In the recent special double issue of Newsweek magazine (3/26/12 and 4/2/12) celebrating Mad Men and the 1960s golden age of advertising, Nick Summers analyzes the tremendous changes in advertising due to social media (“Click This Ad Already!” pp. 58–64).  Summers’ piece includes a sidebar that refers to Robert Wong, an employee at Google’s Creative Lab.  Considering the excellent work produced, Summers observes, “You don’t need an agency to create great advertising” (p. 61).

I agree with Summers you don’t need an agency to create great advertising, but I will tweak his statement just a bit: It depends.

I have seen advertising agencies do excellent work and poor work.  I have seen in-house people do excellent work and poor work.  If you use an agency, it all depends on how good that agency is and how well that agency genuinely captures the client’s heart.  On the other hand, if a company forgoes the agency approach, opting instead to create its own advertising and marketing, then it all depends on the nature of its in-house talent.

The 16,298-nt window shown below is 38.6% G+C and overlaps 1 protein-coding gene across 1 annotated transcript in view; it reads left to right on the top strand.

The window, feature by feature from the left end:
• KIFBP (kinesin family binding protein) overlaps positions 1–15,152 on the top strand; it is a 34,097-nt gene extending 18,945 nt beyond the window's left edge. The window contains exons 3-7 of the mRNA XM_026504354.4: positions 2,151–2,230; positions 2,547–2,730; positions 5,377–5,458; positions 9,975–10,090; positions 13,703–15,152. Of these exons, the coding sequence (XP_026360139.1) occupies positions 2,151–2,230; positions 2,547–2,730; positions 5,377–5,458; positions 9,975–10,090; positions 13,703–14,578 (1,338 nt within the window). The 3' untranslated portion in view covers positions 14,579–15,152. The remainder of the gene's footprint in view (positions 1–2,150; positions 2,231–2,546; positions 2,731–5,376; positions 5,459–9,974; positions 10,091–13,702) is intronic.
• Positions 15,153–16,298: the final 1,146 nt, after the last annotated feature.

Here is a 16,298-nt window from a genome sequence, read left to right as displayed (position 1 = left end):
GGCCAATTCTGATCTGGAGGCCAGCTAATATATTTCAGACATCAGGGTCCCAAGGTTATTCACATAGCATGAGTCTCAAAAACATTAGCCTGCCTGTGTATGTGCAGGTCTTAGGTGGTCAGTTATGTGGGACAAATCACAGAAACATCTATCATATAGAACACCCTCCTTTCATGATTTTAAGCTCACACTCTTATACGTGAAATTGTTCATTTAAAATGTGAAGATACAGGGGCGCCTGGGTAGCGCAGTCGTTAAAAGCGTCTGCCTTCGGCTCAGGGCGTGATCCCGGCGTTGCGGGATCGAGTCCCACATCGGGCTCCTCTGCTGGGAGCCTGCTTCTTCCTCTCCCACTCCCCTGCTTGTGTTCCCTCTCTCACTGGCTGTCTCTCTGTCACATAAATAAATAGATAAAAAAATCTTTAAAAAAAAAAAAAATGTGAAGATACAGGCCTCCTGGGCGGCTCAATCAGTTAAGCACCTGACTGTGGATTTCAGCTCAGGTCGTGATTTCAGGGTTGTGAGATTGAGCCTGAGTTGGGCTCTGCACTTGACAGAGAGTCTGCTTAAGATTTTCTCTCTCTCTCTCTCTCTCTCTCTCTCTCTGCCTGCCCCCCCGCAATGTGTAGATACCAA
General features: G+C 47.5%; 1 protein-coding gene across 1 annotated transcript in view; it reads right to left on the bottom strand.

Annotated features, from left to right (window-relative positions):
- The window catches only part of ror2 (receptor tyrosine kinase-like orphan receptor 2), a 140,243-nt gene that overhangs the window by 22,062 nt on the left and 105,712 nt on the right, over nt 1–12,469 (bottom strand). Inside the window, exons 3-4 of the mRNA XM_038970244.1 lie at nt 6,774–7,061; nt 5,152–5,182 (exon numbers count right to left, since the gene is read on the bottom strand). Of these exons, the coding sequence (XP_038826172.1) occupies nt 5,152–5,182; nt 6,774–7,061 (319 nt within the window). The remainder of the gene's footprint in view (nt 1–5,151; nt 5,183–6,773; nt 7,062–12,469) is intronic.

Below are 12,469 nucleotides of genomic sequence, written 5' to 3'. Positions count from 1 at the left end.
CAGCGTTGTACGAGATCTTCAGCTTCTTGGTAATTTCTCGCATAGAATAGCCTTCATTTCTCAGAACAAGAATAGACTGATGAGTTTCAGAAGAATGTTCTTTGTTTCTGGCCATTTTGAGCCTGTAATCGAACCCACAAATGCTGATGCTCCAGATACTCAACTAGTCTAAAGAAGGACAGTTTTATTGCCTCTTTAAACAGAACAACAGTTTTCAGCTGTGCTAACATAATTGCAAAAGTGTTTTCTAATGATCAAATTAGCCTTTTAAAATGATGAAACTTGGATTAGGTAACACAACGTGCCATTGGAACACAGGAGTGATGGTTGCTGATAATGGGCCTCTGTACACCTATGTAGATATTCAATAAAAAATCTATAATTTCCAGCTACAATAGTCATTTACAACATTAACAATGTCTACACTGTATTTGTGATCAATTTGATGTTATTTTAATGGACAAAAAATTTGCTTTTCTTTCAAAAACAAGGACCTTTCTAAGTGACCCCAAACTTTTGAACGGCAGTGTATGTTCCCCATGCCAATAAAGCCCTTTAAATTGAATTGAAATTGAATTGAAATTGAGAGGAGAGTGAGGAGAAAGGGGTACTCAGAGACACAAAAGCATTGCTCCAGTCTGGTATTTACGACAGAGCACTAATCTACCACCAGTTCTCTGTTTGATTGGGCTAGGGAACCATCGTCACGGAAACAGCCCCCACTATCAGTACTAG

Let the buyer beware?  No!  Rather, let the buyer be deeply introspective.

Such deep introspection must reveal the good, the bad, and the ugly of the company’s in-house talent.  It must also reveal the company’s blind spots, which by definition may be an impossible task.  So the buyer can beware (that’s always good), but the buyer had better be deeply introspective (that’s even more important).

That introspection will lead that company to the best approach.  Some companies desperately need an agency.  Other companies can do just fine alone.

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About James Meadows

Currently I serve as a training team manager for Johnson Controls at a customer-care center in Kansas City. Additionally, I am a business consultant, a freelance corporate writer, an Assembly of God ordained minister, a Civil Air Patrol chaplain, and a blogger. I believe we are living in the most fascinating times of human history. To maximize the opportunities these times present, I have a passionate interest in leadership development and organizational success, both of which I view as inextricably linked.

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